Winding Pathways borders 110-acre Faulkes Heritage Woods, a primeval woodland that changed dramatically in 40 minutes last August 10, 2020, when a derecho roared through Eastern Nebraska, all of Iowa and into Illinois.
Prior to the storm, the view from our back deck was of towering oaks, hickories, walnuts, and a few maples. We’d often walk a quarter-mile to Indian Creek under a nearly closed crown of intertwined branches far overhead.
When we ventured outside, we found two big trees on our garage and cabin, and most of our own trees prostrated. Our power and Internet were down. Our biggest shock was the woods. Instead of immense giants, we saw trees that had withstood 150 years of wind shattered. Some were uprooted. Many snapped off with their trunks standing like poles. Others were twisted apart by the powerful wind.
It was devastating. Heartbreaking. All winter our view was of broken trees………until spring’s warmth worked magic on the woods.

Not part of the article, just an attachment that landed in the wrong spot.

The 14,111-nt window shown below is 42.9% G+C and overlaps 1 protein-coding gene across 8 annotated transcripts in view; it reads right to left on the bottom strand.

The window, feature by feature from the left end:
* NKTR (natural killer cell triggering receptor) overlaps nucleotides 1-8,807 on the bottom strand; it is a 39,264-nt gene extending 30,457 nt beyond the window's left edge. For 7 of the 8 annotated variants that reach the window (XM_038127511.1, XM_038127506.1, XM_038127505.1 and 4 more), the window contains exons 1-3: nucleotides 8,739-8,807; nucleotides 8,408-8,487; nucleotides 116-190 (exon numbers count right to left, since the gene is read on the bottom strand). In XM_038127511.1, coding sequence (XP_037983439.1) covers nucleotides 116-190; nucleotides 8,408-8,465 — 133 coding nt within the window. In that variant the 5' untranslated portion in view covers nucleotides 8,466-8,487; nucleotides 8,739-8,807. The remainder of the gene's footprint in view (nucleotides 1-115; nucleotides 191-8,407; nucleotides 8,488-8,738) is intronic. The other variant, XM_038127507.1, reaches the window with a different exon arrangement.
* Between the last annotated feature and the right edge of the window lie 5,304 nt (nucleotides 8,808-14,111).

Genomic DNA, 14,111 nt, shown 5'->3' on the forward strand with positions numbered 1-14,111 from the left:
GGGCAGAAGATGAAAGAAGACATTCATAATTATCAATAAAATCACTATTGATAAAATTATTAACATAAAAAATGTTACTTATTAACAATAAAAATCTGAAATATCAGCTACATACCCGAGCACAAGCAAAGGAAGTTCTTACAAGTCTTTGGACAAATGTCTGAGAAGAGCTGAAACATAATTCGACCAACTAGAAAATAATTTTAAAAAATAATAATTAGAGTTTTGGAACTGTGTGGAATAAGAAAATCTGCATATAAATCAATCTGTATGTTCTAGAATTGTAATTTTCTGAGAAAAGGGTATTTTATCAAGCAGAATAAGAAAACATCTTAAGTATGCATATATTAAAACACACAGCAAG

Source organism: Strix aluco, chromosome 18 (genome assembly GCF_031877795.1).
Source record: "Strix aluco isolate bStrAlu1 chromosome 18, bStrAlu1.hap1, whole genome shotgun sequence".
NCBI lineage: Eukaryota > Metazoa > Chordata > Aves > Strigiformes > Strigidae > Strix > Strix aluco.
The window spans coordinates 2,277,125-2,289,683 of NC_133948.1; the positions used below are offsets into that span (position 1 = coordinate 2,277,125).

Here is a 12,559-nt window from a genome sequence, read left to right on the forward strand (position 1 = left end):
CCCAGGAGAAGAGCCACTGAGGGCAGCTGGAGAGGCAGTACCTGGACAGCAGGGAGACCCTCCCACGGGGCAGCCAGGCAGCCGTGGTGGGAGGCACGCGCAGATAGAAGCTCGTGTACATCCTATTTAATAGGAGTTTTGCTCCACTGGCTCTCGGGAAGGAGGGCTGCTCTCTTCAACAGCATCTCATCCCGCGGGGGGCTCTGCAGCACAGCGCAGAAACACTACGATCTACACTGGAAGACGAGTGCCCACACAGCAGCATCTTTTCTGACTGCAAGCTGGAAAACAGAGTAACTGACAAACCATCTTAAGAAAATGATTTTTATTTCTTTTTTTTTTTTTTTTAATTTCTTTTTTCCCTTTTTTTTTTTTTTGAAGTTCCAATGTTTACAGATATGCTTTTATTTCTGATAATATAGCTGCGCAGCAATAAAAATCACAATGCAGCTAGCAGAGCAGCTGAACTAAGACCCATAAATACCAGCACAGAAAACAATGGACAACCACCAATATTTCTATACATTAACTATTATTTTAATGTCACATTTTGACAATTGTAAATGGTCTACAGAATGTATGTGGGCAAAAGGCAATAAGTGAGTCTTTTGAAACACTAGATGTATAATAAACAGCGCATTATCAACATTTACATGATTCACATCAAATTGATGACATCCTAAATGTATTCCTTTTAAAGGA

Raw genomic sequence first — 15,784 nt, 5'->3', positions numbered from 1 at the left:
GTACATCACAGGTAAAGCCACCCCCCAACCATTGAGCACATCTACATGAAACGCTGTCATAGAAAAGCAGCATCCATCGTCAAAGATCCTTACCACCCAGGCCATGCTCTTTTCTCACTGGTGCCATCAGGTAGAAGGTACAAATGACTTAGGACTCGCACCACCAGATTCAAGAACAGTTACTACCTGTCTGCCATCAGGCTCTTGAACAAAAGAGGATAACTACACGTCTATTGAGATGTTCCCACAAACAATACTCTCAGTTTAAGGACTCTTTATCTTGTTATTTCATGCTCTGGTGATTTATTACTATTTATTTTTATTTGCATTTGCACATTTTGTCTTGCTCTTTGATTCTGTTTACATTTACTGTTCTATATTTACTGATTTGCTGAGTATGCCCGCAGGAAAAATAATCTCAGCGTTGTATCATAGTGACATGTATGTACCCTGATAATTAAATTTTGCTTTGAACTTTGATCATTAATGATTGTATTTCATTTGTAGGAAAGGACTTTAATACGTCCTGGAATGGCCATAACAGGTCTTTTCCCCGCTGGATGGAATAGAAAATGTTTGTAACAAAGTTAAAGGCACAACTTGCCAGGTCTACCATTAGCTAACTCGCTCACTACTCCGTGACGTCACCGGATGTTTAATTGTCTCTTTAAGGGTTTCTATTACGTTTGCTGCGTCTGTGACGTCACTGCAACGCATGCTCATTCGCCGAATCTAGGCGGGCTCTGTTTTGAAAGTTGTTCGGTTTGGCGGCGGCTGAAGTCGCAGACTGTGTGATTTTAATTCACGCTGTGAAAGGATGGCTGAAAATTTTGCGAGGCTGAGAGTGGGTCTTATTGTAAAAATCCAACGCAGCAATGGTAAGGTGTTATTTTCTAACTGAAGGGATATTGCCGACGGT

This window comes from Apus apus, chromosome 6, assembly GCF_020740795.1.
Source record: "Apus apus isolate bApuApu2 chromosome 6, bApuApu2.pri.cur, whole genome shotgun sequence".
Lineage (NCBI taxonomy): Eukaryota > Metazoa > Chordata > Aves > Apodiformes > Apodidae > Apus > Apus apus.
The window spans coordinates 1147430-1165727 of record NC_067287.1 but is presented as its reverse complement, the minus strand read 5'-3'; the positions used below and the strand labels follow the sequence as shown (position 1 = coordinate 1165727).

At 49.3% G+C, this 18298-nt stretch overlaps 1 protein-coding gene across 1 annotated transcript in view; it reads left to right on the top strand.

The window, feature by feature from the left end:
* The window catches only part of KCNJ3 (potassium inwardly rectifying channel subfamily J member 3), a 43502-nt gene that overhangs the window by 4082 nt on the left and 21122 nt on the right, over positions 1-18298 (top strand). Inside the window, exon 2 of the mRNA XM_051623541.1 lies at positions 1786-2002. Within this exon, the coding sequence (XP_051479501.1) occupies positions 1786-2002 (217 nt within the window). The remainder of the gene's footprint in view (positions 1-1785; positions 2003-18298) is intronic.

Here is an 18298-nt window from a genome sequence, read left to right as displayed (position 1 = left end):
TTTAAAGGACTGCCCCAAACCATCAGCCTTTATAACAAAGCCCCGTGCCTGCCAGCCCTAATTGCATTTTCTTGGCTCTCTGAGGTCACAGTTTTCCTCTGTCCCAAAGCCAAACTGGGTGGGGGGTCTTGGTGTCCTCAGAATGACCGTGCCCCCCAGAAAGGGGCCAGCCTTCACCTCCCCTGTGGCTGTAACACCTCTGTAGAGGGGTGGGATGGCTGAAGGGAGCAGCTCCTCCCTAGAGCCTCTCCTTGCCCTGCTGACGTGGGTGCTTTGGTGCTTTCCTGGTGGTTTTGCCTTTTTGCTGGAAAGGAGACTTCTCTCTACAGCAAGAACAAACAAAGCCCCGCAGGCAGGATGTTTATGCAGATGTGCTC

Forests are resilient. For the first April in over a century sunlight reached the forest floor. As it gained strength in May and June it triggered a resurgence of vegetation we’d never seen in the woods before. All were plants that can’t thrive in dense shade.
We were overjoyed to see tree sprouts. Baby oaks, hackberries, ironwood, maple, and basswoods popped up here and there. Soon they were joined by a thick growth of what many would call weeds. A few are new to us, including oakleaf goosefoot. Some are concerning. The sunshine is encouraging invasive garlic mustard, multiflora rose, and Japanese barberry, but we also spotted something delicious.
Long dormant raspberry and blackberry canes rose from the soil. We’ll enjoy a great berry harvest next summer and for many following years until new trees gradually shade them to dormancy.
Nature is resilient, and we’re watching a woodland resurrection from our back deck.